Animal Behavior in Quest for Survival
Animal Aggression Over ResourcesCredit: http://upload.wikimedia.org/wikipedia/commons/8/8d/Striped_hyenas_fighting.JPG
Aggression is utilized by several animals to get access to resources like food. A primary delight of researchers on the African savannas is keeping track of which hyenas killed a wildebeest, which lions stole the carcass from them (or the other way around), and which jackals and vultures contended to snatch a bite before being driven away. Such engagement makes a dramatic spectacle. Most animals don't usually clash in this manner. The wildebeest being scrambled over did not, in life, present bloody battles with other wildebeest over which of them would graze a patch of grass.
Competition demands loads energy, and a lot of species appear to minimize such strife. In several animals there are attitudes of surrender that subdue the attacker of the same species. The monkey looks away, the wolf rolls on its back, and the attacker stops. What does an aggressor experience whose attack is arrested in this process? For numerous animals the creature likely to be its nearest competitor, to desire the same foods or the same nest sites, is another of its species, in some circumstances its own mate. Research points out that size variation within some species bestows survival advantage. For instance, a female osprey is bigger than her mate; they catch fish of different sizes, which brings down competition between them, increasing their collective supply of food.
Tame parrots often take a heavy dislike to individual humans or to classes of humans, a great deal to a whole gender. Veterinarians can become weary of hearing clients say, "He hates all men. He might have been abused by a man in the past." Parrots have been recognized to conceive hatreds of all brunettes, all redheads, or all adults. While all wild-caught parrots have been abused, because of the cruelty involved in their capture and transport, this is more improbable for parrots brought up in captivity. But it stays unidentified whether these kinds of bizarre dislikes are observed in the wild. Maybe these parrots merely enjoy having enemies. This might promote flock solidarity, avoid interbreeding between species, fortify the pair bond, or have some other useful function. Another hypothesis is that the temper of parrots is related to dominance scrambles in the flock.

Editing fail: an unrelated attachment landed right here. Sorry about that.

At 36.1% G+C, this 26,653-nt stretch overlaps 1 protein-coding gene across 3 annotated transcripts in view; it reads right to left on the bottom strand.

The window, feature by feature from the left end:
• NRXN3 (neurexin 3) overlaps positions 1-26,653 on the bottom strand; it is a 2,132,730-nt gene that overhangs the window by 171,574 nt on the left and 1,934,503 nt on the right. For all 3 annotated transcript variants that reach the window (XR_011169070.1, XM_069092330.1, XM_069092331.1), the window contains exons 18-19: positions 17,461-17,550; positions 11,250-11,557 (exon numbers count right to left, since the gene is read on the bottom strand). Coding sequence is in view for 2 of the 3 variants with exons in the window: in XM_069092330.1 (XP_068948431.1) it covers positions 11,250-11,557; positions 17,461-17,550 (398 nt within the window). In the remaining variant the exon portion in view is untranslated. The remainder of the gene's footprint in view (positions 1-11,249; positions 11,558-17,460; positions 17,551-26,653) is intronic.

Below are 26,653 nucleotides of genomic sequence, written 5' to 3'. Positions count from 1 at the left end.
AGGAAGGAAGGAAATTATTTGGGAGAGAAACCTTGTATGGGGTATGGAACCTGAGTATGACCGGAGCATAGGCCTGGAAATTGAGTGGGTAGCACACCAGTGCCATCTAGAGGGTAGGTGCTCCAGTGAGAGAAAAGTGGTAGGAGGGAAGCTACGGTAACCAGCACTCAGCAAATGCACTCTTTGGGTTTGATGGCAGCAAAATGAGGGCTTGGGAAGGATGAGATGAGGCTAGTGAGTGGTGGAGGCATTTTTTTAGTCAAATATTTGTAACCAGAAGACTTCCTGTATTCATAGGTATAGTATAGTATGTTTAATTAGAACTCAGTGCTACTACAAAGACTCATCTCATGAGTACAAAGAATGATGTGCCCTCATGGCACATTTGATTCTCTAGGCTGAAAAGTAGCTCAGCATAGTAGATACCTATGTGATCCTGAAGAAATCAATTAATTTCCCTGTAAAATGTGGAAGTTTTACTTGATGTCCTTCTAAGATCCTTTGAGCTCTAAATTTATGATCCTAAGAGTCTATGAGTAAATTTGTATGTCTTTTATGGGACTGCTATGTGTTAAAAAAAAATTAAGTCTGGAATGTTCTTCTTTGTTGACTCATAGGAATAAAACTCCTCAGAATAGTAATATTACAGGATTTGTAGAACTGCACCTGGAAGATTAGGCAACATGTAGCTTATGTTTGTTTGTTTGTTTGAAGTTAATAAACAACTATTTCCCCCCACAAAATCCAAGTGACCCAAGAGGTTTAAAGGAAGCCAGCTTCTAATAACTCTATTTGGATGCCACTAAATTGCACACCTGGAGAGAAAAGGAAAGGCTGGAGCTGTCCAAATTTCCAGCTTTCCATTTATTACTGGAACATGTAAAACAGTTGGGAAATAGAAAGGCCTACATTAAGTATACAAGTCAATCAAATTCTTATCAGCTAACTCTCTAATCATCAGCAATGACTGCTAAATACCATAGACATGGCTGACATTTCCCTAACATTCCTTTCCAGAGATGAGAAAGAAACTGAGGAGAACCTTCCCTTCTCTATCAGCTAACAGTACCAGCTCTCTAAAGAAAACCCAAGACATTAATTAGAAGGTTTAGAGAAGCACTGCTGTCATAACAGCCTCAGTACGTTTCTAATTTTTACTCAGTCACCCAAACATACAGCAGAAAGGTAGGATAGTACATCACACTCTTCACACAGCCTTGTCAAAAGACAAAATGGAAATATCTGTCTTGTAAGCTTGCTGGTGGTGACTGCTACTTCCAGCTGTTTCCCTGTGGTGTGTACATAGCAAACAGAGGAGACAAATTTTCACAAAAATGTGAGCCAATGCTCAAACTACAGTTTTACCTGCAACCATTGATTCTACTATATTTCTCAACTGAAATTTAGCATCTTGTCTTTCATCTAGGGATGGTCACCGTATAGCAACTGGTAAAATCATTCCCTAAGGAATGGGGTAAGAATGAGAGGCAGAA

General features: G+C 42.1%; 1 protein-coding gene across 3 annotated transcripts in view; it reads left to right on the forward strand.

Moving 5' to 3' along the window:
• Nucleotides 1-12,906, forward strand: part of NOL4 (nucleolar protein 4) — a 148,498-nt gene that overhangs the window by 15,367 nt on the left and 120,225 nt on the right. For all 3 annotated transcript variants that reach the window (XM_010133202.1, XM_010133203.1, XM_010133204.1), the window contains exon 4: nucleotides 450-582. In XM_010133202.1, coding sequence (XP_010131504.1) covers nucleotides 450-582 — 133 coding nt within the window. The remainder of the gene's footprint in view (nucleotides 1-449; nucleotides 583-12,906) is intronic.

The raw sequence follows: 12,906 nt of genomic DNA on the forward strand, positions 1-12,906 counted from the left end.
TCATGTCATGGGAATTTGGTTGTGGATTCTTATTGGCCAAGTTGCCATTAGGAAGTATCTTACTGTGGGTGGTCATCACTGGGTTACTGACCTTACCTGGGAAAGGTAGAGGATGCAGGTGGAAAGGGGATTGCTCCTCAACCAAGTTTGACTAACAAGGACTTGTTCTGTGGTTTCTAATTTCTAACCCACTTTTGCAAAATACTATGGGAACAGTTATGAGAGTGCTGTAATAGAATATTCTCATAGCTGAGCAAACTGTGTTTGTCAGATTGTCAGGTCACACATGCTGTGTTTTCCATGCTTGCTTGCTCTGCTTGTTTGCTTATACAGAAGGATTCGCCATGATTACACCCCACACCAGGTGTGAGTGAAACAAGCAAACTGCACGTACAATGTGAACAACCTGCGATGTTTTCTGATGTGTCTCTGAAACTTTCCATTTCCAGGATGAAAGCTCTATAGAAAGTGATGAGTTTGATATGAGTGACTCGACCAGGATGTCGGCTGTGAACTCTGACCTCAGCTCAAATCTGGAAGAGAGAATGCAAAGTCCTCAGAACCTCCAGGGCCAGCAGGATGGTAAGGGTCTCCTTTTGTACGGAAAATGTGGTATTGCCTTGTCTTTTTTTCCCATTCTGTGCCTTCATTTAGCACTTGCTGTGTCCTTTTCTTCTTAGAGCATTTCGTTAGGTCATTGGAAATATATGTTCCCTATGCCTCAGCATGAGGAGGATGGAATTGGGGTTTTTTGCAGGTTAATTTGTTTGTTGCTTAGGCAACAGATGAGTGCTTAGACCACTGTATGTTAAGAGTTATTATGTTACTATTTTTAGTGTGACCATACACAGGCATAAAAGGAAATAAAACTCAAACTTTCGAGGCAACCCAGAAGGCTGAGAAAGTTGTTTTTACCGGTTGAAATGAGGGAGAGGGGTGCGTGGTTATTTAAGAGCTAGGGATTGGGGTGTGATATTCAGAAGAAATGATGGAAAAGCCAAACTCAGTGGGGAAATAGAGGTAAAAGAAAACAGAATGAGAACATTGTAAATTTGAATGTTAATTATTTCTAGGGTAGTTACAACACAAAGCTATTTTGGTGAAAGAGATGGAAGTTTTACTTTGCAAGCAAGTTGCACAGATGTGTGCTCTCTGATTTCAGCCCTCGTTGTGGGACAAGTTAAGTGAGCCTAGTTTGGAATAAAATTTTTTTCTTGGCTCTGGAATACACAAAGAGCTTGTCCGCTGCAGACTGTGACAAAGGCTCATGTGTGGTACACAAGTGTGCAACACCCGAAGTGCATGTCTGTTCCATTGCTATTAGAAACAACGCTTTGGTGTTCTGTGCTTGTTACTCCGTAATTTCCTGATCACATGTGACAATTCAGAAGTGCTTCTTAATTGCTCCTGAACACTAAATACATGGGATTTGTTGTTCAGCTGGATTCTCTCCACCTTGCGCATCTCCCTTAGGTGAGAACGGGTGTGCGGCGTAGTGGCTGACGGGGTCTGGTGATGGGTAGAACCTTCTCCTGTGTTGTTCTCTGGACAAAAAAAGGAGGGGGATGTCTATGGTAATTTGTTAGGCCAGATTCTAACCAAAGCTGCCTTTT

Since it was announced in the 1920s that chickens have "pecking orders," ethologists have been looking for and finding pecking orders—now known as dominance hierarchies—everywhere. In a pecking order a chicken is dominant to another chicken, and can peck them and push them away from food—unless it's the lowest-ranking chicken of all. And, unless it's the top bird, other chickens may in turn be dominant to it, and the chicken will permit these birds to peck it and expel it from food. The idea of dominant and submissive animals has found wide public popularity. So has the idea that aggression is useful because it helps an animal dominate.
In later years the idea of the dominance hierarchy has become more controversial, with a few scientists asking if such hierarchies are real or a product of human outlook. It is worth noting that in wild flocks, chickens don't form rigid pecking orders as they do in poultry yards.
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